But, if there is a problem with this compilation, it's that the Tosh completists and hardcore fans will already have these songs, and the casual Tosh fan is likely to hesitate before buying this compilation, since it's not a true "best-of," but rather a "Peter Tosh: The Early Years" CD. So while the label deserves some kudos for highlighting lesser known Tosh material, the question remains: "Will those Tosh fans who don't know these songs pick this one up?" Hopefully, the answer will be "yes."


Andrew Sings Tosh: He Never Died
Andrew Sings Tosh: He Never Died
4 used & new from $6.98

2 of 4 people found the following review helpful
2.0 out of 5 stars Leaves you longing for some original Andrew Tosh, May 15, 2004
Aside from perhaps one song or so, "Payday," Andrew Tosh has been largely invisible since around 1989, when he dropped his stellar album "Make Place For the Youth." On that album, he showed talent, a knack for memorable and catchy lines, and unlike Ziggy Marley, he showed he didn't have to lean upon his father's name to get listeners. But here, on his latest "album," he covers a load of his father's songs.
While the performances aren't bad, they do leave you longing for the passion the elder Tosh delivers on the originals. Take the usually rousing "Bukk-in-ham Palace"; here, the younger Tosh sounds rather laid back, almost to the point of sounding like he's merely reciting lines from a lyrics sheet.
While it's good to hear the young Tosh, and see recent pics of him with long dreads falling past his shoulders, this album is a bit of a quandary in that it leaves you wanting to cue up either the elder Tosh's original and far better versions, or Andrew Tosh's "Make Place For the Youth," on which he does an applaudable version of "Small Axe."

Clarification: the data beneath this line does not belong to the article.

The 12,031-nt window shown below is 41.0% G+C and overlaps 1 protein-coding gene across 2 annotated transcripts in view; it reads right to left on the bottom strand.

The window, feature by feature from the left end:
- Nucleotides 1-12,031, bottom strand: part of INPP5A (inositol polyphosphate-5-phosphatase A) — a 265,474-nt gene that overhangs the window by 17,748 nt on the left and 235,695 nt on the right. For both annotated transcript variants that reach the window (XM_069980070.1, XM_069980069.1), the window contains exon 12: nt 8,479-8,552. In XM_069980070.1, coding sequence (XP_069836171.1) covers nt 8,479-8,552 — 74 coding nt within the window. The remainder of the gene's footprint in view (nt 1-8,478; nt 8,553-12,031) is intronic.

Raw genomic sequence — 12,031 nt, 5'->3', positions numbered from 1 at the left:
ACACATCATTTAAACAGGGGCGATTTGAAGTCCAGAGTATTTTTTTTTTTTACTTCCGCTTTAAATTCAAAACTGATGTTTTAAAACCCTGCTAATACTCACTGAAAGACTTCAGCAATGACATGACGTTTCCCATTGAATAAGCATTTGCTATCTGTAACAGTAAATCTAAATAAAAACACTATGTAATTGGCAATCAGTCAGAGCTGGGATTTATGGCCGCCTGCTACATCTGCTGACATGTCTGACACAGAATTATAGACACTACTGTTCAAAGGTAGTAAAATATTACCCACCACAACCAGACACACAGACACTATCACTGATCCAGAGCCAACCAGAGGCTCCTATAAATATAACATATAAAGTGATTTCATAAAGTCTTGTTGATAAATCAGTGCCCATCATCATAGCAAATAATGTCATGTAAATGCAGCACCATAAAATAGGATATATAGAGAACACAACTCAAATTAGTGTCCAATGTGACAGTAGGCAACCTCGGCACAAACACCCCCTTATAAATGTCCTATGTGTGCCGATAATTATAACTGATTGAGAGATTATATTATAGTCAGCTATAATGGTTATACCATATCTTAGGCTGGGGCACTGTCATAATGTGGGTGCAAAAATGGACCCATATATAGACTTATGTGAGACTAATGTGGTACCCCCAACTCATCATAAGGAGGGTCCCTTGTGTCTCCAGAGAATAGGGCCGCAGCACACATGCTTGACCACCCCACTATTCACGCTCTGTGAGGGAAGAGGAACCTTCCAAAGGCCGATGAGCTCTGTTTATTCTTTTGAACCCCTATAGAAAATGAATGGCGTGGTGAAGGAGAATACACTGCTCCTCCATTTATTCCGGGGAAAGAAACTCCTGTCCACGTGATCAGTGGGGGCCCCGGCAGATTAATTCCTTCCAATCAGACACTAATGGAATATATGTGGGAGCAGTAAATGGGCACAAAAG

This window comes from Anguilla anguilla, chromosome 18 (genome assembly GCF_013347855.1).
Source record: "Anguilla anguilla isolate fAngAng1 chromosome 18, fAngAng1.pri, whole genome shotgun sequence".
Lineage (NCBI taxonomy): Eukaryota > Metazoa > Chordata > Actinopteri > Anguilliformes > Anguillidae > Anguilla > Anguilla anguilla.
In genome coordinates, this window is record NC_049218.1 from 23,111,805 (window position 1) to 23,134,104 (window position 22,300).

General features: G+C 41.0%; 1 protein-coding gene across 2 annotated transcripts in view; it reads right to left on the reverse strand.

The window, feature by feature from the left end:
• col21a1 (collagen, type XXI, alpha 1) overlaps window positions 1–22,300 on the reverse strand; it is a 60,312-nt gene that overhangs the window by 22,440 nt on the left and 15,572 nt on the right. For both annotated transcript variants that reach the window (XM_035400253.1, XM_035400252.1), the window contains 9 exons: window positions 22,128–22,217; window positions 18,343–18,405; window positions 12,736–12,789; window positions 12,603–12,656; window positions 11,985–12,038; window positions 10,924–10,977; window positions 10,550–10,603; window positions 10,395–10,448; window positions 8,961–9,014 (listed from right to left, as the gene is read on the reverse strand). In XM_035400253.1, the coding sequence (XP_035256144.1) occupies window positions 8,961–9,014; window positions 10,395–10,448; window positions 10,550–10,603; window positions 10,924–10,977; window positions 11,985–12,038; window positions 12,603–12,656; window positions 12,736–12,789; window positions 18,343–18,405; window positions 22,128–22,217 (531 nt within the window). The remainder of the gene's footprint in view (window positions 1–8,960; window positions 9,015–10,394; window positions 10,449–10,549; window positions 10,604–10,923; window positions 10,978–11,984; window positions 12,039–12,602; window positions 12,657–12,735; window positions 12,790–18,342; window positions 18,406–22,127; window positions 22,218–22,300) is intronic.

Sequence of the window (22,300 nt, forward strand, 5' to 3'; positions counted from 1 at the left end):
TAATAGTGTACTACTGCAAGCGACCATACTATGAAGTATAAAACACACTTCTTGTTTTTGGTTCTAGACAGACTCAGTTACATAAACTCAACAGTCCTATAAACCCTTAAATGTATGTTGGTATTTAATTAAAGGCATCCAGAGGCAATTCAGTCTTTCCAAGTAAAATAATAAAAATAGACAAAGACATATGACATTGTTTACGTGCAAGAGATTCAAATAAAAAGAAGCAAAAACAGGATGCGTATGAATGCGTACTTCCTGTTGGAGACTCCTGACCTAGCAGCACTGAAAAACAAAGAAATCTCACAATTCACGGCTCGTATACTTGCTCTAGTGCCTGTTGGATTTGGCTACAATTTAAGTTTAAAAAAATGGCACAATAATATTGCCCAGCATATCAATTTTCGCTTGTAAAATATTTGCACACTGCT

Give this one a chance if you're a hardcore Andrew Tosh fan or want to hear the younger Tosh cover his father's tunes. Otherwise, try to find "Make Place for the Youth," or go for Peter Tosh, who now has numerous compilations covering both his Columbia/CBS and EMI years.


Star Wars Knights of the Old Republic - Xbox
Star Wars Knights of the Old Republic - Xbox
Offered by Legendary Games
Price: $73.42
190 used & new from $6.51

4 of 9 people found the following review helpful
2.0 out of 5 stars Not the great game experience most make it out to be, May 4, 2004
It's a solid, full experience, but the fact that you're not taking any active role in the fights detracts from what otherwise is a fully realized world.
Those looking for a Star Wars RPG will love this, as I'm sure many RPG lovers will. But after playing such Star Wars games as Jedi Academy, Bounty Hunter and Jedi Outcast, I was disappointed, that you couldn't just run in and start attacking foes with either a lightsaber or take aim and fire your choice of weapon. Rather, you can only target, and WATCH as your character slowly exchanges fire with enemies who don't move even an inch in any direction as you fire, duck, he fires, you fire, he fires, you fire, etc. etc. I've never been much of an RPG fan nor a fan of the Final Fantasy series which seems like the Holy Grail of RPGs, so perhaps that's why, the battle scenes disappoint me. Not a game worth buying for anything more than half of the original retail price.